We recently demonstrated that familial and sporadic blepharospasms share several phenotypic features (including age of dystonia onset, sex, and tendency to spread) believed to reflect the etiology of a blepharospasm. To investigate whether familial and sporadic forms of primary adult-onset dystonia other than the blepharospasm also share phenotypic features, we studied the families of 98 probands with primary adult-onset dystonia other than blepharospasms using a validated two-step procedure (questionnaire and clinical examination) that yields 95 % sensitivity and 100 % specificity when used to identify dystonia among relatives. The 98 probands provided a population of 402 living first-degree relatives aged 20 years or more, 336 of whom (83 %, 111 parents, 152 siblings, and 73 children) were screened for dystonia. The screening procedure identified 26 affected relatives (five parents, 16 siblings, and five children; 11 men/15 women; age at dystonia onset, 51 ± 11.7 years) from 24/98 families (25 %). No causes of secondary dystonia were found in the relatives who suffered from various forms of dystonia. When familial and sporadic patients were compared, no significant differences emerged in age, education, family size, sex distribution, age at dystonia onset, or tendency to spread. The phenotypic overlap we observed between the study groups suggests that familial and sporadic patients with primary adult-onset dystonia other than blepharospasm probably share a common etiological background.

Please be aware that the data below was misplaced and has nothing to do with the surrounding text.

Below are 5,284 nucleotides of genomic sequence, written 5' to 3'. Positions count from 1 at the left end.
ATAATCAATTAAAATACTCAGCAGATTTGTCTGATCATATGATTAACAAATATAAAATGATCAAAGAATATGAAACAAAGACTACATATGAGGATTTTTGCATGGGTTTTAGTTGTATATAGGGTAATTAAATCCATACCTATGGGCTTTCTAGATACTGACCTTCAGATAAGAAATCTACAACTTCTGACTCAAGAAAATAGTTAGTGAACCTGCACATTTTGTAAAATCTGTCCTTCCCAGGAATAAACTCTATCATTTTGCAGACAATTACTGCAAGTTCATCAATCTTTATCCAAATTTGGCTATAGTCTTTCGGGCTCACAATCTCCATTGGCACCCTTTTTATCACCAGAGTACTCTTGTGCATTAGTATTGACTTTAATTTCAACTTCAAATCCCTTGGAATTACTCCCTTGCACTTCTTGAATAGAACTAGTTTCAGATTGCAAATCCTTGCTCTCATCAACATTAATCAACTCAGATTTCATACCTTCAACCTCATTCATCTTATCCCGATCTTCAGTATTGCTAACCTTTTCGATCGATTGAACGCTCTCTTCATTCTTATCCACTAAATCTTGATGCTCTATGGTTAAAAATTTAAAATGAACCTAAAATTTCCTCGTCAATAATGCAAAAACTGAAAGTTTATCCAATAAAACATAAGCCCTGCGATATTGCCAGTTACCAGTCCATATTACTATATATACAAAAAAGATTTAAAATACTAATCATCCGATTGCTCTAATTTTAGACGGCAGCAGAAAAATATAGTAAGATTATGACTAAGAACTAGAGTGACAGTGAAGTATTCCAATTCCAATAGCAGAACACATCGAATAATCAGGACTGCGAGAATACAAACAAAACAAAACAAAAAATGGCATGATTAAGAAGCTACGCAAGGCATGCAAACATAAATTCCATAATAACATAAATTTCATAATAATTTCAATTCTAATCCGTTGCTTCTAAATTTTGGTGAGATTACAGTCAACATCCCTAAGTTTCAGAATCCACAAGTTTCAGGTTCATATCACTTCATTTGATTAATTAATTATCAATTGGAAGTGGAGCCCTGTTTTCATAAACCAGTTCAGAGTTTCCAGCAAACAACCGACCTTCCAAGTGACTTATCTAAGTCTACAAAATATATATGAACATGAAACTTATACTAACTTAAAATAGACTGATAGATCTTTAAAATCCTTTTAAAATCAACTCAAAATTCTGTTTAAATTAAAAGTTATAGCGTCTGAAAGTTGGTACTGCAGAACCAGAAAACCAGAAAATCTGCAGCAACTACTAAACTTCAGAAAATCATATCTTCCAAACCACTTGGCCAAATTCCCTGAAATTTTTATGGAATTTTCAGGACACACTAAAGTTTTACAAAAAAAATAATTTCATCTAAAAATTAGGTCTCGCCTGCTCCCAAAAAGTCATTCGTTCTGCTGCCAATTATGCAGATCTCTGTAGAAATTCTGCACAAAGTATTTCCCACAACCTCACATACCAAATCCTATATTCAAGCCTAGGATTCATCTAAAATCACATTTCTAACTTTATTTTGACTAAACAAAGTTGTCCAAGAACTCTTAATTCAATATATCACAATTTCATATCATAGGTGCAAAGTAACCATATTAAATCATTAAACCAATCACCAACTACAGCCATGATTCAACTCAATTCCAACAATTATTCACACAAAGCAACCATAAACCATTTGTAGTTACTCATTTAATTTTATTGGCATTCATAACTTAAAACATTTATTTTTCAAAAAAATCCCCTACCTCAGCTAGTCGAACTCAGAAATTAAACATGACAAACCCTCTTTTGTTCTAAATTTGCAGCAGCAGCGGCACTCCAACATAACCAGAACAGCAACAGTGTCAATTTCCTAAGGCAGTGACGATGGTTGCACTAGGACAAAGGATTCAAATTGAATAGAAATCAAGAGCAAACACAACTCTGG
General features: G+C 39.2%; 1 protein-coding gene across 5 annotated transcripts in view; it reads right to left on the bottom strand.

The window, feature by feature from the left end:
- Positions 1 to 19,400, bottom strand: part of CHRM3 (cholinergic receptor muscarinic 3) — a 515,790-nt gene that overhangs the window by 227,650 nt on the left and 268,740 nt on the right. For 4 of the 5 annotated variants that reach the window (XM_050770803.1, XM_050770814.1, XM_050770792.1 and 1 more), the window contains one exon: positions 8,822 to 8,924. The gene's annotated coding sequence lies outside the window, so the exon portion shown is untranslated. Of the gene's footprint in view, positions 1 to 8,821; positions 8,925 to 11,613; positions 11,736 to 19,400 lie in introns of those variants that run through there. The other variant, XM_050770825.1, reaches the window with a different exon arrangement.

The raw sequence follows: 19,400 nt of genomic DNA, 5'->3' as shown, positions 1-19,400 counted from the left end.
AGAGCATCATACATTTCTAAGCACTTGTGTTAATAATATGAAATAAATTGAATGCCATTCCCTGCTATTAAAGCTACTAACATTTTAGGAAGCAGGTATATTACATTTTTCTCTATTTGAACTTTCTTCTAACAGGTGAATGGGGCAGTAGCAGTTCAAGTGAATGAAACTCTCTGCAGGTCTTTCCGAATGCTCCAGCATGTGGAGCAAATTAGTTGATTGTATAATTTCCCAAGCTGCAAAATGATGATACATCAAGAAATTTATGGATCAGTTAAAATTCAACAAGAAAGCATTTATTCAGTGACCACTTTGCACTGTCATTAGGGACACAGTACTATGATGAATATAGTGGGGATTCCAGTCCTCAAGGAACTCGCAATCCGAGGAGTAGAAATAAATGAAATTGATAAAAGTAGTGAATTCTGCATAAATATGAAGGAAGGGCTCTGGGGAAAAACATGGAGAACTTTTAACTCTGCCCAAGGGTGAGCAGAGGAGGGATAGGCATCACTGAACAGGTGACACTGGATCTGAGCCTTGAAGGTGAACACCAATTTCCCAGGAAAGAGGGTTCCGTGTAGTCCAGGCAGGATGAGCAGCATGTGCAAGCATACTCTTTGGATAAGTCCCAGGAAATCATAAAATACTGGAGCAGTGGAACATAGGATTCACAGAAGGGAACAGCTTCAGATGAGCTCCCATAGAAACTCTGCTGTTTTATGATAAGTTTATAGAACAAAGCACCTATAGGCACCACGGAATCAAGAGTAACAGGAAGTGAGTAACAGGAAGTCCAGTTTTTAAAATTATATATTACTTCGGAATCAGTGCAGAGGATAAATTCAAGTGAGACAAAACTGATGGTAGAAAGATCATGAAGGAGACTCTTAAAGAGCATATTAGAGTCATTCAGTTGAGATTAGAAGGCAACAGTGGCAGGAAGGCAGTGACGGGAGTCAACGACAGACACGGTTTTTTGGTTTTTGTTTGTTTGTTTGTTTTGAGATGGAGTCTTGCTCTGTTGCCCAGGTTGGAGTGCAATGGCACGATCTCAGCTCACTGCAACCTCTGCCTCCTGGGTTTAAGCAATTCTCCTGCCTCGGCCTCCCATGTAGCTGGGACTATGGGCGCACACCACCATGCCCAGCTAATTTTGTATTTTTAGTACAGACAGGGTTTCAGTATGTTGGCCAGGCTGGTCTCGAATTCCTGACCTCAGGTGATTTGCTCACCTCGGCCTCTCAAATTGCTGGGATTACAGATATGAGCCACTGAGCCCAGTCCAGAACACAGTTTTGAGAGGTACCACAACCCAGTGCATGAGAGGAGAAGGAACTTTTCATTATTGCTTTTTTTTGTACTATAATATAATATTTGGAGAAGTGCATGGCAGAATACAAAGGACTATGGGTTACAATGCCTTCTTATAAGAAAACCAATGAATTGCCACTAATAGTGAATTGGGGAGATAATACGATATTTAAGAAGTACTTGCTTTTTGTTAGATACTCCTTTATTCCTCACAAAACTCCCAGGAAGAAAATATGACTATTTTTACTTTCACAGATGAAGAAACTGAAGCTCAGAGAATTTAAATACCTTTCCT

Phenotypic overlap in familial and sporadic primary adult-onset extracranial dystonia.

TINAZZI, Michele;
2012

Abstract

We recently demonstrated that familial and sporadic blepharospasms share several phenotypic features (including age of dystonia onset, sex, and tendency to spread) believed to reflect the etiology of a blepharospasm. To investigate whether familial and sporadic forms of primary adult-onset dystonia other than the blepharospasm also share phenotypic features, we studied the families of 98 probands with primary adult-onset dystonia other than blepharospasms using a validated two-step procedure (questionnaire and clinical examination) that yields 95 % sensitivity and 100 % specificity when used to identify dystonia among relatives. The 98 probands provided a population of 402 living first-degree relatives aged 20 years or more, 336 of whom (83 %, 111 parents, 152 siblings, and 73 children) were screened for dystonia. The screening procedure identified 26 affected relatives (five parents, 16 siblings, and five children; 11 men/15 women; age at dystonia onset, 51 ± 11.7 years) from 24/98 families (25 %). No causes of secondary dystonia were found in the relatives who suffered from various forms of dystonia. When familial and sporadic patients were compared, no significant differences emerged in age, education, family size, sex distribution, age at dystonia onset, or tendency to spread. The phenotypic overlap we observed between the study groups suggests that familial and sporadic patients with primary adult-onset dystonia other than blepharospasm probably share a common etiological background.
adult-onset dystonia; Genetics; phenotype; family history of dystonia
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Utilizza questo identificativo per citare o creare un link a questo documento: http://hdl.handle.net/11562/413739
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